World leaders scramble for funds to save the tiger
SAINT PETERSBURG — World leaders sought Sunday to come up with the hundreds of millions of dollars they say are needed to save the tiger from extinction and double the big cat’s number by the next Year of the Tiger in 2022.
Russian prime minister and self-proclaimed animal lover Vladimir Putin opened his native city to the world’s first gathering of leaders from 13 nations where the tiger’s free rein has been squeezed ever-tighter by poachers.
“This is an unprecedented gathering of world leaders (that aims) to double the number of tigers,” Jim Adams, vice president for the East Asia and Pacific Region at the World Bank, said at the opening ceremony of the four-day event.
“The global tiger initiative is an example of balanced economic development with nature preservation.”
Decades of tiger part trafficking and habitat destruction have slashed the roaming tiger’s number from 100,000 a century ago to just 3,200 today.
The WWF charity warns that the species is on course for outright extinction by the next Year of the Tiger under the Chinese calendar.
The tiger rescue effort’s success “depends on the political will of the countries that support it”, WWF Director General James Leape told the conference.
The World Bank estimates that it will take at least 350 million dollars to support nation’s joint efforts to fight poachers and introduce incentives for nature preservation over the next five years.
But the summit’s Russian hosts voiced optimism that the four-day conference would be crowned with success and provide a lesson for other joint environmental pursuits.
The tiger summit will be an example “for other challenges such as global warming”, Russian Natural Resources Minister Yury Trutnev told the gathering.
The high-profile meeting is due to be attended by Chinese Prime Minister Wen Jiabao and delegations from India and Bangladesh — the three nations with the largest volume of tiger skin and other organ trafficking.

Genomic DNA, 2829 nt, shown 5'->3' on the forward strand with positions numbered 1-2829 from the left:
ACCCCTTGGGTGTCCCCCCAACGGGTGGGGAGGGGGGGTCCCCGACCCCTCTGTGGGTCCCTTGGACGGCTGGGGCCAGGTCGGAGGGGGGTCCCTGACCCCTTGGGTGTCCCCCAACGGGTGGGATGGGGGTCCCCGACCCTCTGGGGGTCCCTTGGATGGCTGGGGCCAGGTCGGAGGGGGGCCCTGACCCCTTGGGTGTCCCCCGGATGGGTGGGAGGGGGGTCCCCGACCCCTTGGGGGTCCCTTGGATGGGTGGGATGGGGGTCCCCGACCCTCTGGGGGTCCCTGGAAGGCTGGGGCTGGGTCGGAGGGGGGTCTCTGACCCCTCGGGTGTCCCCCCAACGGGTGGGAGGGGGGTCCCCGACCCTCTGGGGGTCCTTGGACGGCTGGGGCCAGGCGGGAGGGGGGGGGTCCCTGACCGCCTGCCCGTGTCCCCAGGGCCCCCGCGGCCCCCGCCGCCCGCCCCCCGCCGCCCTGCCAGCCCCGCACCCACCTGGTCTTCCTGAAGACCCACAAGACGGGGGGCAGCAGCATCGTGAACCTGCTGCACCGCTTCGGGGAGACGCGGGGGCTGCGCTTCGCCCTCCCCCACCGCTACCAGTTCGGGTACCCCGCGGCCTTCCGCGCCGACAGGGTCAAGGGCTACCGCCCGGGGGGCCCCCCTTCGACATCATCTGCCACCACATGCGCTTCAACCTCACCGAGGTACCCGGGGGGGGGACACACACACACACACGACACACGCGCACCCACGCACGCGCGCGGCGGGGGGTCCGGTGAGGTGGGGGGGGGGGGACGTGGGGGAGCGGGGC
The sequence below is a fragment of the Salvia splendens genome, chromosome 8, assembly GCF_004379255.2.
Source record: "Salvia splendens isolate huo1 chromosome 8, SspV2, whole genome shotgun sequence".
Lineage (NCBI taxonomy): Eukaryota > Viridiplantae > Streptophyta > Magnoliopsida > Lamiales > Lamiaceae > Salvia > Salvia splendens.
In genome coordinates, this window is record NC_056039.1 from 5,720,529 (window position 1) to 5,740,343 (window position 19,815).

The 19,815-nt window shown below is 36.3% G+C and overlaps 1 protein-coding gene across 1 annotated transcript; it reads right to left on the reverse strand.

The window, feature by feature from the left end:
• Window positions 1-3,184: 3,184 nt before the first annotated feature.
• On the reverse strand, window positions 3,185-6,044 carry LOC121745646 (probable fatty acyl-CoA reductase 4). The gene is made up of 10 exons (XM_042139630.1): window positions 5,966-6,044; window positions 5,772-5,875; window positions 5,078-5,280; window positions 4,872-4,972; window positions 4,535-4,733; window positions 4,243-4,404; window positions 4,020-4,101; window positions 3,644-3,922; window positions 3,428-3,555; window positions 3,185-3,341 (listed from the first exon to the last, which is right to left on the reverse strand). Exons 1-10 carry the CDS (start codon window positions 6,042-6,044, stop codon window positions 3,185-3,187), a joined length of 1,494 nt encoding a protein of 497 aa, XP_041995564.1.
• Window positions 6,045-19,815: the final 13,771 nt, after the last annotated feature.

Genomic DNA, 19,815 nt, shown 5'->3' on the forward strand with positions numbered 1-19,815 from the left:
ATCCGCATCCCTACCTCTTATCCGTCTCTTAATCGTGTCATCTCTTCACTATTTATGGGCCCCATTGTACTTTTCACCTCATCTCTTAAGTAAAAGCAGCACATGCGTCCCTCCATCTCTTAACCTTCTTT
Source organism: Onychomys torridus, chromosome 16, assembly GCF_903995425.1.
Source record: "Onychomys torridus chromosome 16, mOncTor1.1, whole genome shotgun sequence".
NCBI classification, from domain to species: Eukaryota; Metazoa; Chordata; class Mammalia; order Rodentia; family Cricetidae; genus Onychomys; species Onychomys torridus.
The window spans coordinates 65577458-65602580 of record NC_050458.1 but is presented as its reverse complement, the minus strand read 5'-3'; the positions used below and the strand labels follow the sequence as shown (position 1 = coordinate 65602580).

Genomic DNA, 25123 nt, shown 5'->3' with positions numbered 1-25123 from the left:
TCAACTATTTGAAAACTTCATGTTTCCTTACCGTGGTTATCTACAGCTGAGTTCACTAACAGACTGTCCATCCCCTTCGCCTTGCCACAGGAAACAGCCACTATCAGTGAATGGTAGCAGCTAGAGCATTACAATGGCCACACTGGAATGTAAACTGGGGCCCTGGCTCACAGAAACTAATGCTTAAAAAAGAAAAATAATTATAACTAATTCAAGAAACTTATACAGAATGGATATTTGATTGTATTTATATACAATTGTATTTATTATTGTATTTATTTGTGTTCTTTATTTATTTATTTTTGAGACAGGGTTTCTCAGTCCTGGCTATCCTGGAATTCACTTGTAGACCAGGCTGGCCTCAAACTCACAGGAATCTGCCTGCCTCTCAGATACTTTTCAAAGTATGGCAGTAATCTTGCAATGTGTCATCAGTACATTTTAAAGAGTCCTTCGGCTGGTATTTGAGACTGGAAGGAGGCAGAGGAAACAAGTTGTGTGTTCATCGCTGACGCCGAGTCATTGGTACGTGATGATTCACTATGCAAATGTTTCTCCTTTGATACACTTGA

But consensus on the need to save the tiger has been hampered by a lack of coordination on the ground to stop the trafficking of tiger parts such as paws and bones — all prized in traditional Asian medicine.
“Countries cannot fight the tiger trade individually because of the very nature of the trade,” said Sabri Zain of the TRAFFIC wildlife trade monitoring network.
“Tiger parts come from one country, are processed in another and consumed in a third,” Zain told AFP.
Apart from Russia, 12 other countries host fragile tiger populations — Bangladesh, Bhutan, Cambodia, China, India, Indonesia, Laos, Malaysia, Myanmar, Nepal, Thailand and Vietnam.
But experts stress that India and China are by far the biggest players in saving the beast.
India is home to half of the world population while the Chinese remain the world’s biggest consumers of tiger products despite global bans.
“In China, things are going from bad to worse,” said Alexei Vaisman of the WWF. “But it is hard for the Chinese authorities, who are fighting against a millennium-old tradition.”
Russia is the only country to have seen its tiger population rise in recent years. It had just 80 to 100 in the 1960s but now has around 500, with experts praising Putin for taking an active role in the cause.
Putin has personally championed the protection of the Amur Tiger in the country’s Far East and was hailed by the Russian media for firing a tranquillizer dart at one of the fabled beasts in 2008.